Draft UN blacklist names Saudi coalition for killing children in Yemen

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Draft UN report on children in armed conflicts says Saudi Arabia is responsible for 'killing and maiming of children' in Yemen

A child at camp for displaced people in the Yemeni province of Amran (Reuters)
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Tuesday 3 October 2017 22:17 UTC
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A confidential draft United Nations blacklist seen by Reuters on Tuesday names a Saudi Arabia-led military coalition for killing and maiming children in Yemen, though it notes that the alliance has put in place measures to improve child protection.

In an effort to dampen controversy surrounding the annual children and armed conflict report, the draft blacklist - contained in an annex to the full report - is split into "listed parties that have put in place measures during the reporting period to improve the protection of children" and those which have not.

"In Yemen, the coalition's actions objectively led to the listing for the killing and maiming of children, with 683 child casualties attributed to this party, and, as a result of being responsible for 38 verified incidents, for attacks on schools and hospitals during 2016," according to a draft explanation of the blacklist seen by Reuters.



Protest against the Saudi coalition in front of the UN offices in Sanaa, 29 August (Reuters)

"The coalition is included in section B of Annex I, as it has put in place measures during the reporting period aimed at improving the protection of children," the draft said.

The draft UN annex blacklists the Houthis, Yemen government forces, pro-government militia and al-Qaeda in the Arabian Peninsula for violations against children in 2016 as it did in last year's report covering violations in 2015.

The draft report has to be approved by UN Secretary-General Antonio Guterres and is subject to change. It is due to be submitted to the UN Security Council this month, and the 15-member body is to discuss the report on 31 October.

The Saudi UN ambassador, Abdallah Al-Mouallimi, declined to comment until the report is officially issued. In August, the Saudi UN mission said there was "no justification whatsoever" for including the coalition on the blacklist.

UN spokesman Stephane Dujarric said the United Nations does not comment on leaked documents.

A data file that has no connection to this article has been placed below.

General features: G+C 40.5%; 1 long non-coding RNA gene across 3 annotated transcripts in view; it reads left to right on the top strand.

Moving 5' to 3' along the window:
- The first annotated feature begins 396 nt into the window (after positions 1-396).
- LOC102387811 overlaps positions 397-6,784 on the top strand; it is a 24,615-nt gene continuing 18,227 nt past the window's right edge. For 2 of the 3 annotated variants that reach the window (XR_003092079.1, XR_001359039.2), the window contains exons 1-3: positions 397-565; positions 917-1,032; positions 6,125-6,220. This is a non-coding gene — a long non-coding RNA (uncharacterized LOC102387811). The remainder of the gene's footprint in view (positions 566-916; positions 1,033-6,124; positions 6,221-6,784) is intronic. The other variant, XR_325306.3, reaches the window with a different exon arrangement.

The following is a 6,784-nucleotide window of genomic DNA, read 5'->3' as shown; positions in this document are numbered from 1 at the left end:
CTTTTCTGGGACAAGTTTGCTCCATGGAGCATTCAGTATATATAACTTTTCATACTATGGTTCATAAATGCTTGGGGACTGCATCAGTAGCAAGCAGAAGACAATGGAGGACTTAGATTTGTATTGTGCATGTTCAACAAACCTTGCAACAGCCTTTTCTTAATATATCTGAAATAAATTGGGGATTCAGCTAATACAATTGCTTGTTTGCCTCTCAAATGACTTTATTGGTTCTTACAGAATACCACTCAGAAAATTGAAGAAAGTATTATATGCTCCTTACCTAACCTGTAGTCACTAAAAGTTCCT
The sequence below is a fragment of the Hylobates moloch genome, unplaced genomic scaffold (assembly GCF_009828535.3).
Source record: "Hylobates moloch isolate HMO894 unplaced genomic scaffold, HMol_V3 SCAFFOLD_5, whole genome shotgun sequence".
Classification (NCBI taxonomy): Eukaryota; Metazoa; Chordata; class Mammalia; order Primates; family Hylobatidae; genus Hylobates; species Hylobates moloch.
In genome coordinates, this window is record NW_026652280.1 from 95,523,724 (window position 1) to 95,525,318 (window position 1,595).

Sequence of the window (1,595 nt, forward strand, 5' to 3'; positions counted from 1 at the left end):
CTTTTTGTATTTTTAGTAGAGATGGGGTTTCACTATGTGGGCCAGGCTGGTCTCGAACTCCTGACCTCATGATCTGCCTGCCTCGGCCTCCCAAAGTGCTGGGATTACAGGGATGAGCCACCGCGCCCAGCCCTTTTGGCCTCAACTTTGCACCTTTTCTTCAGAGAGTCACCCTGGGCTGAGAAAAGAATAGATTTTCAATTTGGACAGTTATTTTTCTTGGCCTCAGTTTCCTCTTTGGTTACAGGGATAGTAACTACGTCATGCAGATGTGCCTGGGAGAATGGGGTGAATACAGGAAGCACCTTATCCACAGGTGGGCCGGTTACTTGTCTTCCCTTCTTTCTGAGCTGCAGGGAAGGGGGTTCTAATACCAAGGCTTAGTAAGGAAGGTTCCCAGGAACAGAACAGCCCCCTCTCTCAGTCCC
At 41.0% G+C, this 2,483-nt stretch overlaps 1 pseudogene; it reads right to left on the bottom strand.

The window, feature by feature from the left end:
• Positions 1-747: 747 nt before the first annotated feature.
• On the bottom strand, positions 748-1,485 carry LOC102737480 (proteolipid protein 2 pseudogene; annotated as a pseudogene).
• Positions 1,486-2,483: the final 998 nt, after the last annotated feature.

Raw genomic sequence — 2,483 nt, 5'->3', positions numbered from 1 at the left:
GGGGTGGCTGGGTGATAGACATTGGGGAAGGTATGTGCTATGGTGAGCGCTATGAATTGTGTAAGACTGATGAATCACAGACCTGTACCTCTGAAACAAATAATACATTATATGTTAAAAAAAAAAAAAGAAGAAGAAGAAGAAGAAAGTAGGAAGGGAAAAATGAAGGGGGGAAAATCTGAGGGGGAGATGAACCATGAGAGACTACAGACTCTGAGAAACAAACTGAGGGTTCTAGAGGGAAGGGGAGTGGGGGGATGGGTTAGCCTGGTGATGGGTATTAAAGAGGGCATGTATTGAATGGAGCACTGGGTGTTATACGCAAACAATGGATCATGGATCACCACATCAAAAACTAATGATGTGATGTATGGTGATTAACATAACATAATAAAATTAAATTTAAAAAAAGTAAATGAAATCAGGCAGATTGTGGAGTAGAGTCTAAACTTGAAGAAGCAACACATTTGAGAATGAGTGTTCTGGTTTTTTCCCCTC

The coalition was briefly added to the blacklist last year and then removed by then-UN chief Ban Ki-moon pending review. At the time, Ban accused Saudi Arabia of exerting "unacceptable" undue pressure after sources told Reuters that Riyadh threatened to cut its UN funding. Saudi Arabia denied threatening Ban.

The report - produced by UN children and armed conflict envoy Virginia Gamba and issued in Guterres' name - does not subject those listed to any UN action, but rather shames parties to conflicts in the hope of pushing them to implement measures to protect children.

The Saudi-led coalition began a military campaign in Yemen in March 2015 with the aim of preventing Iran-allied Houthi rebels and forces loyal to Yemen's ex-President Ali Abdullah Saleh from taking power.

An earlier draft of the latest annual report, which covers 2016 and was seen by Reuters in August, said that of the 683 child casualties blamed on the Saudi-led coalition, about half of those were killed and the rest injured.

That earlier draft said the Houthi rebels and affiliated forces were responsible for nearly a third of the total 1,340 child casualties verified by the United Nations.

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The annual children and armed conflict report is produced at the request of the UN Security Council.

In 2015 the United Nations left Israel and Hamas off the blacklist, after they had been included in an earlier draft, but criticised Israel over its 2014 military operations.

Separately, the Geneva-based UN Human Rights Council agreed on Friday to set up a panel to examine all alleged human rights violations committed in Yemen's war and identify those responsible.

UN human rights chief Zeid Raad al-Hussein had long-pleaded with the 47-member Human Rights Council to launch an independent investigation into the war, which has killed thousands, ruined the economy and pushed millions to the brink of famine.